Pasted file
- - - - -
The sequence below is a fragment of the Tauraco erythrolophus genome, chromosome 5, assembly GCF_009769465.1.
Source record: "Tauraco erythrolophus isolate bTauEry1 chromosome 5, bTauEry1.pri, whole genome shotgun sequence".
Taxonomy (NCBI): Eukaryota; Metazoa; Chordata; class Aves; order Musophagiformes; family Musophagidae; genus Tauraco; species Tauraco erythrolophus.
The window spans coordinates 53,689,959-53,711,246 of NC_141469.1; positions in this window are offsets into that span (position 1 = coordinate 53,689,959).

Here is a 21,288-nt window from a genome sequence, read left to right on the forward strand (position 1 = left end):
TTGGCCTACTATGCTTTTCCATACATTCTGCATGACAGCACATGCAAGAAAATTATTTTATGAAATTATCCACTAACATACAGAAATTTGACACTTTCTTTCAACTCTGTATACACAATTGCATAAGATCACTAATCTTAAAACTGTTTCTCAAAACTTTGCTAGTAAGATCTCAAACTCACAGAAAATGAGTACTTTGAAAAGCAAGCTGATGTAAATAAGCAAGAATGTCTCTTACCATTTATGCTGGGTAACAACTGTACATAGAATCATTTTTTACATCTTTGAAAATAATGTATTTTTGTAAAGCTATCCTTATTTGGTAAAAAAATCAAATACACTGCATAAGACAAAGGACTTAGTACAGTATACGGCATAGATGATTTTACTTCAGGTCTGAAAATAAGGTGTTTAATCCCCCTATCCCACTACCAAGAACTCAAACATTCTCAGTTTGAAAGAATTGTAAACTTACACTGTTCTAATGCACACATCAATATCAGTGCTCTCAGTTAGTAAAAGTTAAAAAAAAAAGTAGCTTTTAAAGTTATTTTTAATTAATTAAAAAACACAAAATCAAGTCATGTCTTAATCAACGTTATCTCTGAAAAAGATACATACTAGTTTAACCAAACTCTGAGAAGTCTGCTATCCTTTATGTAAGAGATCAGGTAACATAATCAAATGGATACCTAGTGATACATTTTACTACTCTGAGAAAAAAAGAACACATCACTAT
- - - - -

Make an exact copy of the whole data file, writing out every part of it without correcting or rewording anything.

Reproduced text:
The sequence below is a fragment of the Tauraco erythrolophus genome, chromosome 5, assembly GCF_009769465.1.
Source record: "Tauraco erythrolophus isolate bTauEry1 chromosome 5, bTauEry1.pri, whole genome shotgun sequence".
Taxonomy (NCBI): Eukaryota; Metazoa; Chordata; class Aves; order Musophagiformes; family Musophagidae; genus Tauraco; species Tauraco erythrolophus.
The window spans coordinates 53,689,959-53,711,246 of NC_141469.1; positions in this window are offsets into that span (position 1 = coordinate 53,689,959).

Here is a 21,288-nt window from a genome sequence, read left to right on the forward strand (position 1 = left end):
TTGGCCTACTATGCTTTTCCATACATTCTGCATGACAGCACATGCAAGAAAATTATTTTATGAAATTATCCACTAACATACAGAAATTTGACACTTTCTTTCAACTCTGTATACACAATTGCATAAGATCACTAATCTTAAAACTGTTTCTCAAAACTTTGCTAGTAAGATCTCAAACTCACAGAAAATGAGTACTTTGAAAAGCAAGCTGATGTAAATAAGCAAGAATGTCTCTTACCATTTATGCTGGGTAACAACTGTACATAGAATCATTTTTTACATCTTTGAAAATAATGTATTTTTGTAAAGCTATCCTTATTTGGTAAAAAAATCAAATACACTGCATAAGACAAAGGACTTAGTACAGTATACGGCATAGATGATTTTACTTCAGGTCTGAAAATAAGGTGTTTAATCCCCCTATCCCACTACCAAGAACTCAAACATTCTCAGTTTGAAAGAATTGTAAACTTACACTGTTCTAATGCACACATCAATATCAGTGCTCTCAGTTAGTAAAAGTTAAAAAAAAAAGTAGCTTTTAAAGTTATTTTTAATTAATTAAAAAACACAAAATCAAGTCATGTCTTAATCAACGTTATCTCTGAAAAAGATACATACTAGTTTAACCAAACTCTGAGAAGTCTGCTATCCTTTATGTAAGAGATCAGGTAACATAATCAAATGGATACCTAGTGATACATTTTACTACTCTGAGAAAAAAAGAACACATCACTAT